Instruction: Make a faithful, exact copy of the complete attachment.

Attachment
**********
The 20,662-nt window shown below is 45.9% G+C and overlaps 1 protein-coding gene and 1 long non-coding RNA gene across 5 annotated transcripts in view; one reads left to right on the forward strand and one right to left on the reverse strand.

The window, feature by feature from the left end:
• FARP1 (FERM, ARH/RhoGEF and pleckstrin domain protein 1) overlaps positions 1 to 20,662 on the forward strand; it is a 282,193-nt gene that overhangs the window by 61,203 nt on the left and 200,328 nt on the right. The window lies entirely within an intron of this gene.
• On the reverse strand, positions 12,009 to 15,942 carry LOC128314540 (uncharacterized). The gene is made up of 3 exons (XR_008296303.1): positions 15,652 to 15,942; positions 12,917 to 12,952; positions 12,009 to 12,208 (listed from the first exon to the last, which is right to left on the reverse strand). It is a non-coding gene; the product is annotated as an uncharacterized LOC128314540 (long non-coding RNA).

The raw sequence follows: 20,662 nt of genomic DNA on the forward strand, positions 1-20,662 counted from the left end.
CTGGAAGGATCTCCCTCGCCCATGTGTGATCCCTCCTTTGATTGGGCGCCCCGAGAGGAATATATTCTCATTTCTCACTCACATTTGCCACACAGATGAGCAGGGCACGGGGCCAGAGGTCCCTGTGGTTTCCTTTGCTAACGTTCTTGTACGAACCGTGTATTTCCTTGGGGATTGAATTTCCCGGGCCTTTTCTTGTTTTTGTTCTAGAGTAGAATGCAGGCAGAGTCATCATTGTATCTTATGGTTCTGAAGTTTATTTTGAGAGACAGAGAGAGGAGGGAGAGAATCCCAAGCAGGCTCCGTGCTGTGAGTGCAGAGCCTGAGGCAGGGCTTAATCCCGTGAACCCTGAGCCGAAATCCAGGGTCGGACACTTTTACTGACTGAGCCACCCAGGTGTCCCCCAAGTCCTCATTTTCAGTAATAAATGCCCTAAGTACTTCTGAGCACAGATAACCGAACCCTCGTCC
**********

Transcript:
The 20,662-nt window shown below is 45.9% G+C and overlaps 1 protein-coding gene and 1 long non-coding RNA gene across 5 annotated transcripts in view; one reads left to right on the forward strand and one right to left on the reverse strand.

The window, feature by feature from the left end:
• FARP1 (FERM, ARH/RhoGEF and pleckstrin domain protein 1) overlaps positions 1 to 20,662 on the forward strand; it is a 282,193-nt gene that overhangs the window by 61,203 nt on the left and 200,328 nt on the right. The window lies entirely within an intron of this gene.
• On the reverse strand, positions 12,009 to 15,942 carry LOC128314540 (uncharacterized). The gene is made up of 3 exons (XR_008296303.1): positions 15,652 to 15,942; positions 12,917 to 12,952; positions 12,009 to 12,208 (listed from the first exon to the last, which is right to left on the reverse strand). It is a non-coding gene; the product is annotated as an uncharacterized LOC128314540 (long non-coding RNA).

The raw sequence follows: 20,662 nt of genomic DNA on the forward strand, positions 1-20,662 counted from the left end.
CTGGAAGGATCTCCCTCGCCCATGTGTGATCCCTCCTTTGATTGGGCGCCCCGAGAGGAATATATTCTCATTTCTCACTCACATTTGCCACACAGATGAGCAGGGCACGGGGCCAGAGGTCCCTGTGGTTTCCTTTGCTAACGTTCTTGTACGAACCGTGTATTTCCTTGGGGATTGAATTTCCCGGGCCTTTTCTTGTTTTTGTTCTAGAGTAGAATGCAGGCAGAGTCATCATTGTATCTTATGGTTCTGAAGTTTATTTTGAGAGACAGAGAGAGGAGGGAGAGAATCCCAAGCAGGCTCCGTGCTGTGAGTGCAGAGCCTGAGGCAGGGCTTAATCCCGTGAACCCTGAGCCGAAATCCAGGGTCGGACACTTTTACTGACTGAGCCACCCAGGTGTCCCCCAAGTCCTCATTTTCAGTAATAAATGCCCTAAGTACTTCTGAGCACAGATAACCGAACCCTCGTCC